“A stunning farmhouse renovation near beautiful beaches, with rustic-chic décor and fabulous food”
Minimalist but homely with old wooden trunks (which came with the farmhouse) and seagrass mats on warm orange brick floors, the rooms epitomise rustic-chic. Expect low-key but high-end; we adored our chunky Balinese bed with Hypnos mattress and soft Belgian linen, under a carved wooden headboard. Bathrooms feel decadent, too: enormous glass-walled showers have state-of-the-art Hansgrohe showerheads, pampering Ren products and fluffy bathrobes.
There are 7 Garden Suites, 2 Apartments and a Terrace Suite. The former have little gardens where beanbags sit under a carob tree, or you'll find a hanging pod chair - curl up and be gently swung to sleep. The Terrace Suite has a large terrace hidden from other guests, giving it the edge on private space, and it is accessed by a private outside staircase, near the pool.
If you’re staying en famille, or like to self-cater the odd meal, the Apartments are the ticket: each has a small bedroom, a sitting room with a sofabed, and a tiled kitchenette with a microwave, fridge-freezer, oven, hob and sink, plus a table and chairs. One has a garden, too.
All rooms have an iPod dock, a flat-screen TV with satellite channels, and sleek Artemide lighting with touch-controlled dimmers. There’s air-conditioning, but we preferred to open our French windows and let the breeze flow through.
The restaurant, A Cozinha, is open for dinner every day except Saturday throughout the peak season. It is also closed on Wednesdays in off-peak months (Feb, March, Oct & Nov, excluding Easter). Market-fresh produce is bought daily and the dinner menu (2 or 3 choices for each course) is chalked up on a blackboard. You might get mackerel, sea bass or bream, served without fussy sauces or nouvelle foams but with sweet roast peppers, courgettes and beans, as well as inventive, zingy salads - orange, carrot and sweet potato, or fig and goat’s cheese. There are also new twists on the national cuisine with inventions such as Iberian pork with polenta and clams. We loved the carob tart - less sweet than chocolate but tastier, using home-harvested 'black gold'. Sandwiches are available for lunch.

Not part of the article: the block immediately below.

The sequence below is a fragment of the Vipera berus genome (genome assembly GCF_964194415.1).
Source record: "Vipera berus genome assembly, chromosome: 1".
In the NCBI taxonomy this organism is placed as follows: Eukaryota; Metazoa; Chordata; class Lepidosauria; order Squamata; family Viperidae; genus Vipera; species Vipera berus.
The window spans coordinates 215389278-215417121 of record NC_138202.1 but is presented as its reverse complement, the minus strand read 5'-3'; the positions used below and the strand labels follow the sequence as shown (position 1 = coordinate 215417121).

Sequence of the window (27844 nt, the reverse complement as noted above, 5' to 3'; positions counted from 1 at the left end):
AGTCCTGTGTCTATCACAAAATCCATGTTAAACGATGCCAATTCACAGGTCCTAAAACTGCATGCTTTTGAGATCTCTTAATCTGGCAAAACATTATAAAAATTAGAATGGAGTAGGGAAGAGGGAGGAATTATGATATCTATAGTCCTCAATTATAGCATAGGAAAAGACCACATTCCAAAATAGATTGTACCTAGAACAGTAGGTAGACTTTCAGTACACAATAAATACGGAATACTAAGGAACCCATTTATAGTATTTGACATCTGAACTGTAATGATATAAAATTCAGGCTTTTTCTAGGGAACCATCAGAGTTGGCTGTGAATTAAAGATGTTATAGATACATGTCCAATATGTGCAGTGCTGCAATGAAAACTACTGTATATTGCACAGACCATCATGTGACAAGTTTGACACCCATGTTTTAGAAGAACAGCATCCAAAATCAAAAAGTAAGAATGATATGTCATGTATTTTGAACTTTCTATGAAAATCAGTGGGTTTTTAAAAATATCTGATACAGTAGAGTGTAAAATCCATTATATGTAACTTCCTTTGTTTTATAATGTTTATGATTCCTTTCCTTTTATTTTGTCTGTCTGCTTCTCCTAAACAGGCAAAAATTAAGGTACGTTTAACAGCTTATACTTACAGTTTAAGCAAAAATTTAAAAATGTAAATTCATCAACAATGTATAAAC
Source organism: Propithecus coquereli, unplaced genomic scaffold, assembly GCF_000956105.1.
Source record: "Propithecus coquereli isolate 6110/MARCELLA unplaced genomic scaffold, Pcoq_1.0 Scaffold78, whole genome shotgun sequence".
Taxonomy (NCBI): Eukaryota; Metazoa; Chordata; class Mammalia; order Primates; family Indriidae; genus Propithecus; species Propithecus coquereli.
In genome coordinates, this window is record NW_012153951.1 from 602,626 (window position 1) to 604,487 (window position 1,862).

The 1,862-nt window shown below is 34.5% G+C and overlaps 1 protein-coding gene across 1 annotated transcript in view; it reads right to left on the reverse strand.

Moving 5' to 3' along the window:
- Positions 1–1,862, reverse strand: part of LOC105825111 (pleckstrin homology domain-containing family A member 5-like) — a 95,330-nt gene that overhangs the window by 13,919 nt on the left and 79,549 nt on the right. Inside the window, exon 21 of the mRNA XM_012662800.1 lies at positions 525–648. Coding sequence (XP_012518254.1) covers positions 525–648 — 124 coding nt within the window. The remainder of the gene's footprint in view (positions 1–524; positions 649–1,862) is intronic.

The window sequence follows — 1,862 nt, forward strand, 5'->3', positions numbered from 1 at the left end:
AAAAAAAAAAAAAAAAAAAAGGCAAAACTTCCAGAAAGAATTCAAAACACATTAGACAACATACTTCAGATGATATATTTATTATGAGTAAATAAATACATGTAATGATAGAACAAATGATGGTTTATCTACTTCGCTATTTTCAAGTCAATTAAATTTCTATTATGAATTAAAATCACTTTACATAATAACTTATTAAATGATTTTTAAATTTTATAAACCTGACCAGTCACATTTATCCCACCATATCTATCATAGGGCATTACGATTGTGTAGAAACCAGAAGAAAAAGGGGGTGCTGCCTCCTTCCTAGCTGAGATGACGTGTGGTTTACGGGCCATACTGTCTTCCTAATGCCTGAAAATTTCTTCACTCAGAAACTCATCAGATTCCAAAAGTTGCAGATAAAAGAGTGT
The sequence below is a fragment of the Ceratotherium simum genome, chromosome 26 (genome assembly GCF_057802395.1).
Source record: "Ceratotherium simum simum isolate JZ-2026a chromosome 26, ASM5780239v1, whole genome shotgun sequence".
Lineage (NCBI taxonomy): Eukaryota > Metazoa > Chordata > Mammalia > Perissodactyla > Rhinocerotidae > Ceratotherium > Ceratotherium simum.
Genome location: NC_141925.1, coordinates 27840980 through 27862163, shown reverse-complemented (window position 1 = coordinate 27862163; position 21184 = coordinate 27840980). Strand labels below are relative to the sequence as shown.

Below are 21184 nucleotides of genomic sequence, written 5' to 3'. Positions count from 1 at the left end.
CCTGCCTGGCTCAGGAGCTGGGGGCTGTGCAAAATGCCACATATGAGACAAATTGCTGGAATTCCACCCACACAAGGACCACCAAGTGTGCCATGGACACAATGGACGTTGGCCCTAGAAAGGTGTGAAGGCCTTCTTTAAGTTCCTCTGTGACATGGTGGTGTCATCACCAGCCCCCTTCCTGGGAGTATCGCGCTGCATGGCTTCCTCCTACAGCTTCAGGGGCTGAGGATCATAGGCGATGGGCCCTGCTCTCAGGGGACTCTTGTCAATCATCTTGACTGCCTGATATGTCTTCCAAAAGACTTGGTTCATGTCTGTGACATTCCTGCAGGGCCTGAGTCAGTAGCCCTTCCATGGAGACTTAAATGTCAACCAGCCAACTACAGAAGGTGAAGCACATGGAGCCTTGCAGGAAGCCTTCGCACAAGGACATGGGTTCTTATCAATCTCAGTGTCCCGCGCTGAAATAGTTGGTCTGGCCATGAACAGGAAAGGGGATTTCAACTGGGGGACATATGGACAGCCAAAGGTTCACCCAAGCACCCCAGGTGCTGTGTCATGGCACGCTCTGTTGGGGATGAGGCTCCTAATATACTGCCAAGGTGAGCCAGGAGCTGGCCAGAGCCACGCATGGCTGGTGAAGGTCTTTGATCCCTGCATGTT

Nothing beats fruit direct from the tree, and Fazenda Nova grows 15 organic varieties, from olives and almonds to pomegranates and figs, as well as herbs and salad; they even use weeds in soup! On the breakfast buffet we found homegrown apples, plums and pears, fresh pomegranate and orange juice, as well as crusty bread from the 200-year-old oven which they renovated, and delicious, tiny pastel de nata pastries baked by neighbours. Thanks to mild Portuguese winters, the outdoor terrace is a year-round winner.
If you want to dine out Algarve-style, Cafe dos Mestres in Fuseta is well-priced and heaving with locals. Grab a table on the lively riverside terrace overlooking the fishing boats, and feast on sardines and seabass cooked over an open grill. We also loved the arroz de marisco, a simmering cauldron of rice and shellfish, at Fialho in Pinheiro. Both are a 10-15 minute drive.
This is a small hotel where noisy kids will be heard by everyone, so bookings for families and couples are kept apart. Children over 6 are welcomed during 'Family Weeks' - generally half-terms, Easter and July/August. At other times, little babies are allowed, but it is not suitable for toddlers or young 'uns.
Tim and Hallie are endlessly kind and patient with children - with 3 of their own, they’re used to hullabaloo.
Baby cots and fold-out beds are available for all rooms (supplement cost).
Babies (0-1 years), Teens (over 12)
The 2 Apartments, which can interconnect, are aimed at families and kitted out for preparing a simple lunch or snack for peckish kids, or heating baby food, though not for cooking a complicated meal
During family weeks the menu includes kid friendly dishes like homemade gourmet burgers or battered fish